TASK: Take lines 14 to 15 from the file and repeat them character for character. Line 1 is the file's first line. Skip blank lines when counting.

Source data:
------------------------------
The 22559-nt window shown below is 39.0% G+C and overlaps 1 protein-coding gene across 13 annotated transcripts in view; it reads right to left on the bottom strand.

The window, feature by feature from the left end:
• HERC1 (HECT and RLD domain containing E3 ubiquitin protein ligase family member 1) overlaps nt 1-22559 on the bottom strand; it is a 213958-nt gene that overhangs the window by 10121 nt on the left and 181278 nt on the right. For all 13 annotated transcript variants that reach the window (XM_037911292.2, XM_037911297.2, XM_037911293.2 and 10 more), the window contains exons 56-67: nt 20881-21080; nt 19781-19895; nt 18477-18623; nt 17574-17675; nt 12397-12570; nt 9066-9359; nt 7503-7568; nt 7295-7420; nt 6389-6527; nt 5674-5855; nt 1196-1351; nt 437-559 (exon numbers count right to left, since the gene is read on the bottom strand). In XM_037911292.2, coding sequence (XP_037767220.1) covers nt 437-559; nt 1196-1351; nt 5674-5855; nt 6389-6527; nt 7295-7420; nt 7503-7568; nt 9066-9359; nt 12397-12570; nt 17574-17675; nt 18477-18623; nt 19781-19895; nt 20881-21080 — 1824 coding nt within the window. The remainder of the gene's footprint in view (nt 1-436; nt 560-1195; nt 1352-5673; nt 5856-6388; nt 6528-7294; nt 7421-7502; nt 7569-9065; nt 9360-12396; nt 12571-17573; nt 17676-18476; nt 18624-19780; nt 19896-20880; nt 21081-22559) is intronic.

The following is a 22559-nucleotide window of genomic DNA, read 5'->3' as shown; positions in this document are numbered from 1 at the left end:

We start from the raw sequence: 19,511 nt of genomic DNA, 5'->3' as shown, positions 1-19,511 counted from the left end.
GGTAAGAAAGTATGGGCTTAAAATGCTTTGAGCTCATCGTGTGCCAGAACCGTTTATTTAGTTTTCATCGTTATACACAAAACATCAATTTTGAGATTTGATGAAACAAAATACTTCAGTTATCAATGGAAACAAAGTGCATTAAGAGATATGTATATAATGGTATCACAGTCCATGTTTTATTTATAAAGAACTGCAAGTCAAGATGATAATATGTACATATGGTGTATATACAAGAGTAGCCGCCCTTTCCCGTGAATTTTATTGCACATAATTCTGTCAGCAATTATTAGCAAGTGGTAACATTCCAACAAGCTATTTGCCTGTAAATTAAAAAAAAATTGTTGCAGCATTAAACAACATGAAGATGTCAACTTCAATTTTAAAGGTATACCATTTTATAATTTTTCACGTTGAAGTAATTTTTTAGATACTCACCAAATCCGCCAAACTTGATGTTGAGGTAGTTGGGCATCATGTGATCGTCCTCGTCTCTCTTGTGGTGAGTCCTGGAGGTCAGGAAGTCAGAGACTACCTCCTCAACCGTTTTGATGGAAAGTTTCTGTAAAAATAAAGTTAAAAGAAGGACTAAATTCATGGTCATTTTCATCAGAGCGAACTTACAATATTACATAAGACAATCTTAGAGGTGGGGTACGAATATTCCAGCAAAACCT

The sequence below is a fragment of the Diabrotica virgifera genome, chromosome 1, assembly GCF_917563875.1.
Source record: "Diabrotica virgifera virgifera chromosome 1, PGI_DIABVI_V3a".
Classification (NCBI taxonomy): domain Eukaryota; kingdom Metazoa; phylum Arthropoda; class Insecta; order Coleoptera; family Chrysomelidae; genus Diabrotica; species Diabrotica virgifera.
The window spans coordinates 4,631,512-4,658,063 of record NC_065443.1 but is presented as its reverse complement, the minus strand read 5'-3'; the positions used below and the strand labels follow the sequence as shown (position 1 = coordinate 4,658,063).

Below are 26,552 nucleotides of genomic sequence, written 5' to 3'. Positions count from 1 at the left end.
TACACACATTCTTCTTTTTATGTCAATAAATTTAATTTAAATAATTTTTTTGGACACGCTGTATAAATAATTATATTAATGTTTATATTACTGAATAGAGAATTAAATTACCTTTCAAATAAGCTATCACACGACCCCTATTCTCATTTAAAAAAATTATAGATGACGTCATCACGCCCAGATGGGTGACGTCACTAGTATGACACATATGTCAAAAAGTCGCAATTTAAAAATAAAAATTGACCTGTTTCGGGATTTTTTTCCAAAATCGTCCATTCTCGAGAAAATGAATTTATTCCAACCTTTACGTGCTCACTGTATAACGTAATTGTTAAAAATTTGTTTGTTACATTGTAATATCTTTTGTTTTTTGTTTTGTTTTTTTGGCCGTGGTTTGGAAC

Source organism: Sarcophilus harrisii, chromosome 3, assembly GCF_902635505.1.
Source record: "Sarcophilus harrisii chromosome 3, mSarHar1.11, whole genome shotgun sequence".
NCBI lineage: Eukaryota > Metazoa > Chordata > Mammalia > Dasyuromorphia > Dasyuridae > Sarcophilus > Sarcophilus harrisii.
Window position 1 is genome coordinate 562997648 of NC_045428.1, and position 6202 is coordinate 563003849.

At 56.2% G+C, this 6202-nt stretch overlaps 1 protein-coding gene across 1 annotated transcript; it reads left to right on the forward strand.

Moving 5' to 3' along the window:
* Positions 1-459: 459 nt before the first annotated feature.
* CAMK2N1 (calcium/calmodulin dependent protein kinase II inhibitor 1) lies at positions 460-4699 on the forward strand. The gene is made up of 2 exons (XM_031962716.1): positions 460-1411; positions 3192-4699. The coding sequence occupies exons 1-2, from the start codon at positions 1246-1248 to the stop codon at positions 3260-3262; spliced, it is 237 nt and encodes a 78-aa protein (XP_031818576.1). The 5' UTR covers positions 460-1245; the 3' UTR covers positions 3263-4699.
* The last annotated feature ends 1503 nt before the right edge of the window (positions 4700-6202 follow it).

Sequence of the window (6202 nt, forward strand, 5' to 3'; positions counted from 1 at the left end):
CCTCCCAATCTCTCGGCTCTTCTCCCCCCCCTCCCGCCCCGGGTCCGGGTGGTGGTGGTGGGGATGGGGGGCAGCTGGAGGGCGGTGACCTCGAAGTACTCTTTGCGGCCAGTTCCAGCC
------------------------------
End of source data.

Source record: "Sarcophilus harrisii chromosome 3, mSarHar1.11, whole genome shotgun sequence".
NCBI lineage: Eukaryota > Metazoa > Chordata > Mammalia > Dasyuromorphia > Dasyuridae > Sarcophilus > Sarcophilus harrisii.